Wiener’s last case as yet has no outcome. It is that of Thabiso Zulu who has led a chequered career in the ANC, but is famous for exposing corruption in the uMzimkhulu area of southern KwaZulu-Natal. As a result he is permanently on the run in the province that holds the record for political killing, having survived a murder attempt at Copesville in Pietermaritzburg. He regards himself not primarily as a whistleblower, but as an anti-corruption activist. The waters are muddy indeed in KZN where it is easy enough to accuse whistleblowers of simply belonging to the wrong faction.
Few of these accounts have a truly happy outcome: as Mayisela puts it, the price of a clear conscience is ‘exceptionally high.’ The advice of most whistleblowers to potential emulators is negative as their own experiences have often been very painful. It is as if illegality and corruption in South Africa are so pervasive and the public has become so inured that those who expose them are regarded as misfits. The law (Protected Disclosures Act) is largely inadequate and some of the more heartening outcomes have been a result of foreign funding from France. But most of the whistleblowers described in this important book suffered serious damage; some terminal. Many of them became unemployable and one was told she had too much integrity. That is an unbelievable and telling verdict in contemporary South Africa.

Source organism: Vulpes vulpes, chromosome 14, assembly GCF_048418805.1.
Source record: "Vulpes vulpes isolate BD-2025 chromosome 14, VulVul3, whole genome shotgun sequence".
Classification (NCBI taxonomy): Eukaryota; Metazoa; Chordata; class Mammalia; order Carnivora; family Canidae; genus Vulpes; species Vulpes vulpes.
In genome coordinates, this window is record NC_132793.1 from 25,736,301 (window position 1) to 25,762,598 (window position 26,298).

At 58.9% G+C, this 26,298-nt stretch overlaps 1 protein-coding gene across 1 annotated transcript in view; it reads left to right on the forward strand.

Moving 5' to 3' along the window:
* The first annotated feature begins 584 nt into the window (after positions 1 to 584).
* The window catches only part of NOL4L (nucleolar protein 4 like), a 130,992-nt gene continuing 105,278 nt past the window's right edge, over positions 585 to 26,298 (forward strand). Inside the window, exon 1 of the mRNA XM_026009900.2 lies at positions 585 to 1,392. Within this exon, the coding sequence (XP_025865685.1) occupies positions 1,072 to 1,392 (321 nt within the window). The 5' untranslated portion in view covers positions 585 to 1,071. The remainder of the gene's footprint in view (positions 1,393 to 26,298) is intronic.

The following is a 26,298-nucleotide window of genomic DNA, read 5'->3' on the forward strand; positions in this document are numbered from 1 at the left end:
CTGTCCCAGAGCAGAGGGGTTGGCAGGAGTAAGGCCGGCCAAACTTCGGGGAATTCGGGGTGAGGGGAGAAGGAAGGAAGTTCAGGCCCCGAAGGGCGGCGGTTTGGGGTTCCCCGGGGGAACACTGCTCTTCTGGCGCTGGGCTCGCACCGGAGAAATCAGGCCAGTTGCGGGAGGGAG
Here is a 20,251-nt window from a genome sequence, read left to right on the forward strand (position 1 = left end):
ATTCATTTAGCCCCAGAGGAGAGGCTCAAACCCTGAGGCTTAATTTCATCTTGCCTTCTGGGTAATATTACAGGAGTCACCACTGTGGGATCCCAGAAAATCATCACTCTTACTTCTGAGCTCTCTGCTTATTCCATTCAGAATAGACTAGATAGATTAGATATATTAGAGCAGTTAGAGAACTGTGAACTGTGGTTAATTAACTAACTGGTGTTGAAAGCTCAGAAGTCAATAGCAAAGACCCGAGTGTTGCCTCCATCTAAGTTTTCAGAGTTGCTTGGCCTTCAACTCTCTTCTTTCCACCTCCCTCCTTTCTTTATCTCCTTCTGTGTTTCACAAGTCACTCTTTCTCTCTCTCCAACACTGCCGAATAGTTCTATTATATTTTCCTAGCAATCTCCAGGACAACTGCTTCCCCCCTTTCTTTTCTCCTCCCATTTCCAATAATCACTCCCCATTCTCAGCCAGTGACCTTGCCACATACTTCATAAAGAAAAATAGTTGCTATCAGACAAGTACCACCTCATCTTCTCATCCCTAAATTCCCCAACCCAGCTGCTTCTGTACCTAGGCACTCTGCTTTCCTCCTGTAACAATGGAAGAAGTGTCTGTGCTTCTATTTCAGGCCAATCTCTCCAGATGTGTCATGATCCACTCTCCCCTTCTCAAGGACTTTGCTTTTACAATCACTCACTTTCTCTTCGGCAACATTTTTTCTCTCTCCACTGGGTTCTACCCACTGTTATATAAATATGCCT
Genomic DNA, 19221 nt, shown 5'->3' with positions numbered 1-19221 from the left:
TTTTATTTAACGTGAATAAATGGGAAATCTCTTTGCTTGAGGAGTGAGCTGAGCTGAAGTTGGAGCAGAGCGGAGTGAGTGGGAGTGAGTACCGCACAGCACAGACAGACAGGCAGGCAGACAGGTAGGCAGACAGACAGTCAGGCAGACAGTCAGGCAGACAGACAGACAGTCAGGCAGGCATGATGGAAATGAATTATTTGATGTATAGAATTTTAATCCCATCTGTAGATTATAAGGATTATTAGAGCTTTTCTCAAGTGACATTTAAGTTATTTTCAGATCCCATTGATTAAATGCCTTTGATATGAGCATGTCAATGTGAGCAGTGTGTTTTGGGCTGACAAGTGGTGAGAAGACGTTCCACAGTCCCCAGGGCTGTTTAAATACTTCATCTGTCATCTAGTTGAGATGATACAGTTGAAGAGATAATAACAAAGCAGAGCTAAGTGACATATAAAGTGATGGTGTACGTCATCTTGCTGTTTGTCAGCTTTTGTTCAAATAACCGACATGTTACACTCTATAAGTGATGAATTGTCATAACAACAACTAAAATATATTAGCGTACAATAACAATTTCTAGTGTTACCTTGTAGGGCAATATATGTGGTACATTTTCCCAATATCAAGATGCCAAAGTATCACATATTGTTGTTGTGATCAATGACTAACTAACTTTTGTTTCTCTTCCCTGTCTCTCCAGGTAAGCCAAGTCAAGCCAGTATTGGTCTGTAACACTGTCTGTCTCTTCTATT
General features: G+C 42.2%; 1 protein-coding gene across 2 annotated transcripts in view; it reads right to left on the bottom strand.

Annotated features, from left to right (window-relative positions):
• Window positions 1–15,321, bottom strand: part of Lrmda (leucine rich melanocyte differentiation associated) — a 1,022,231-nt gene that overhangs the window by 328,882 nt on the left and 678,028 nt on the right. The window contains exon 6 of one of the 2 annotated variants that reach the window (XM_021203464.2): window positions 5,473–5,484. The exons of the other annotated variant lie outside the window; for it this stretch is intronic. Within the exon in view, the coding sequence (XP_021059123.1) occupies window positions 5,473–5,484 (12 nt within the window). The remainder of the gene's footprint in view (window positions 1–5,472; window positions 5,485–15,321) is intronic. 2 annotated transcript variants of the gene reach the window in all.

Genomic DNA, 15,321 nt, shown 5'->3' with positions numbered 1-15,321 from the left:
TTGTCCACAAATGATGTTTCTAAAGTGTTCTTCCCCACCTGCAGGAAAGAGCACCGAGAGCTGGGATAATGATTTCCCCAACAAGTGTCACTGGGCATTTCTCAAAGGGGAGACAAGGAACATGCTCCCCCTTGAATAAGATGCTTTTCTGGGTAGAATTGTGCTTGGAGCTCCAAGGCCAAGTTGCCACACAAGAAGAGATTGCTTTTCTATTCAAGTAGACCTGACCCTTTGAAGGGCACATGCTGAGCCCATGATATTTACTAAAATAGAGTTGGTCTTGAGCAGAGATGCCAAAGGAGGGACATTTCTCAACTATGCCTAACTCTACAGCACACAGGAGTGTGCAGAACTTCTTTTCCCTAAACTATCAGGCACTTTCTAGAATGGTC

Wiener had the difficult task of writing an honest book about whistleblowing without deterring future whistleblowers. Her main conclusion is that South Africa needs to provide institutional moral and practical support for whistleblowers like that available in the Netherlands. But that in itself would be insufficient. The guilty escape largely scot-free and those who expose them suffer in multiple ways. This is a matter of ethics, and South Africa’s is not the only society that falls woefully short. The corrupt need to face dire consequences; those who expose them should be lauded, protected and reasonably rewarded. The key to this lies within the value systems of government and business. The nation at present is defined by a serious deficit of ethical behaviour everywhere; so it is hard to see how the future of whistleblowers can be secured.